Whip the Recession into Submission

Recession smackdownGas prices are rising, real estate is in a slump, and economic naysayers are having a field day.

Do you allow yourself to get sucked into the negativity? Or are you focused on growing sales?

I took a little trip around the Web to see what steps others are recommending to make your business thrive when the economy is struggling:

  • Jim Blasingame, the host for the radio talk show The Small Business Advocate, was interviewed by U.S. News and said, “Spend more time talking to your customers and less time listening to the talking heads on television.” Jim sees opportunity for those who partner with their customers; both to offer services and to ensure that receivables don’t get out of hand.
  • Gary Harpst, founder of Six Disciplines, points out the importance of not assuming you will fail during slow times. In a recent TV interview he says: “Don’t jump to conclusions. Lots of businesses are growing right now.”
  • Then I stumbled upon Scott Ginsberg’s comments on being a “resource.” If we are going to establish a “partnership” with our customer rather than being a vendor, then learning how to position ourselves as a resource has value. Scott offers 5 ways to be perceived as a valuable resource. Great stuff.
  • Sales pro Daniel Sitter at Idea-Sellers writes about Finding Sales Success in a Recession. He suggests retraining yourself — learning something new that creates added value. Become the expert in your market. Or learn about new products you can offer.
  • Columnist Laura Tiffany at Entrepreneur.com offers practical, positive advice. The tagline of her article is inspiring in and of itself: “If the experts agree that we’re in a recession, these tips will have you so far ahead of the game, the news will barely register.” She quotes business coach Ron Finklestein, who suggests asking for referrals: “They know others who could use your products and services, if [you] just ask,” Finklestein says. “[Referral marketing] costs no money and, if the relationship is good, this introduction can lead to some quick sales.”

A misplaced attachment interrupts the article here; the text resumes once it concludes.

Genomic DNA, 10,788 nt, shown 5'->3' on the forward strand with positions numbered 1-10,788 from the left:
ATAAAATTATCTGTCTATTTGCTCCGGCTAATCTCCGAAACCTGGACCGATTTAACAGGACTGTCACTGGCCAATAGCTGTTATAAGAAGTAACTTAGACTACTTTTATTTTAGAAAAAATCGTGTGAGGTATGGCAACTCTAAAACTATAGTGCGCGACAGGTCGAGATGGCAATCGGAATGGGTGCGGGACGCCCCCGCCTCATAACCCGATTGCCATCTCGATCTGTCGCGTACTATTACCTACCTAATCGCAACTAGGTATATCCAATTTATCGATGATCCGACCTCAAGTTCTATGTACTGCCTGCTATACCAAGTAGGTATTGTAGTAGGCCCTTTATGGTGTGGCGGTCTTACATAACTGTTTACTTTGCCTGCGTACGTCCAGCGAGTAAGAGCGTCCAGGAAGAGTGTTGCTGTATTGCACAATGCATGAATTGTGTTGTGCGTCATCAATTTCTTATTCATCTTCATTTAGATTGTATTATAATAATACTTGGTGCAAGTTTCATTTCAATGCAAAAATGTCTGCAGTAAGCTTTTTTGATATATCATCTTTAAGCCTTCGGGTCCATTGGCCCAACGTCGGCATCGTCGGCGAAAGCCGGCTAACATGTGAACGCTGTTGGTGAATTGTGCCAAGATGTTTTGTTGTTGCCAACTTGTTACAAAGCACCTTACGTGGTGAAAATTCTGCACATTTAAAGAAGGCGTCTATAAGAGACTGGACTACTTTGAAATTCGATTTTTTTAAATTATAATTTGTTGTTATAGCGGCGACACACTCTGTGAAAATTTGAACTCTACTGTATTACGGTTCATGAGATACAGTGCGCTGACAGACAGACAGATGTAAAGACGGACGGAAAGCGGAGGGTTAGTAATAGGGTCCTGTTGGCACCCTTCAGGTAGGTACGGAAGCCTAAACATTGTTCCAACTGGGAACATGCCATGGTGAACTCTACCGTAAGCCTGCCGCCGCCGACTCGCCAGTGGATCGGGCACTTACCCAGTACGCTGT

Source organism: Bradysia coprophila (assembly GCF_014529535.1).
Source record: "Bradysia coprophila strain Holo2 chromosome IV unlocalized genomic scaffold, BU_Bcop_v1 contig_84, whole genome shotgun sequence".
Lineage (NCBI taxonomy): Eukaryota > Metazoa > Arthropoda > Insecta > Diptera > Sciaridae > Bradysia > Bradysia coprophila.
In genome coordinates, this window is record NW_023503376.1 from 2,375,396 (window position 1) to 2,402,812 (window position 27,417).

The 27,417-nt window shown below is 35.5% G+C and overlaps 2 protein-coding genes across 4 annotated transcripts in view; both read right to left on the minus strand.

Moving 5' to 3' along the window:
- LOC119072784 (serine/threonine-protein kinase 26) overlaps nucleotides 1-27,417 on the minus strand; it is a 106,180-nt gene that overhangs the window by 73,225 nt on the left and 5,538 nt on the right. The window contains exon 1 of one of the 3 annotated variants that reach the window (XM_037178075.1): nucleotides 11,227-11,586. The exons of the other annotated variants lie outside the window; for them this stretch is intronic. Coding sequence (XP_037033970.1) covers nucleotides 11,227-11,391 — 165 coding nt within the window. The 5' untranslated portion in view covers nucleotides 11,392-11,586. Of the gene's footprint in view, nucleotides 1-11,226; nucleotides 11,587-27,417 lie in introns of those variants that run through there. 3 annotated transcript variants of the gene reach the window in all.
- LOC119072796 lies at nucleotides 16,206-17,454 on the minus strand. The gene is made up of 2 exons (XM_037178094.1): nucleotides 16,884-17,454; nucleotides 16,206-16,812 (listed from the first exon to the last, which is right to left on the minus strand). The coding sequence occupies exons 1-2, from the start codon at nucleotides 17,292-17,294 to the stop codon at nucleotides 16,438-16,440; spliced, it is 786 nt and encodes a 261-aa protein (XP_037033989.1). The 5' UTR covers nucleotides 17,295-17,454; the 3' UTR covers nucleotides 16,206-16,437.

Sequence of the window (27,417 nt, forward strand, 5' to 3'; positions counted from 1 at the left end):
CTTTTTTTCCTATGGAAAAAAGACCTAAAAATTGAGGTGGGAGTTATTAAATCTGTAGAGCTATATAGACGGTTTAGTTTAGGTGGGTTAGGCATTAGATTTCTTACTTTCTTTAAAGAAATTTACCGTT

• Debbie Mrazek at The Field Guide to Sales offers the Top 7 Ways to Recession Proof Your Business. She suggests checking on lost proposals (there may still be a chance to get the business) and creating package options to beat your competition.
  • Steve Haar at Search Engine Watch offers a lesson in how to demonstrate the value of a service when times get tough and budgets are in danger of getting slashed, in Defending the Need for Searching During a Recession. Many of his tactics can be applied no matter what industry you’re in.
  • Greg Wittstock, editor of Pondeomium, says to turn a threat into an opportunity by performing a SWOT analysis. If you’ve ever completed a SWOT analysis (Strengths, Weaknesses, Opportunities and Threats) on your business, you know the value of this honest exercise of holding the mirror up to your business. Greg details how an identified “threat” can provide an opportunity not previously seen.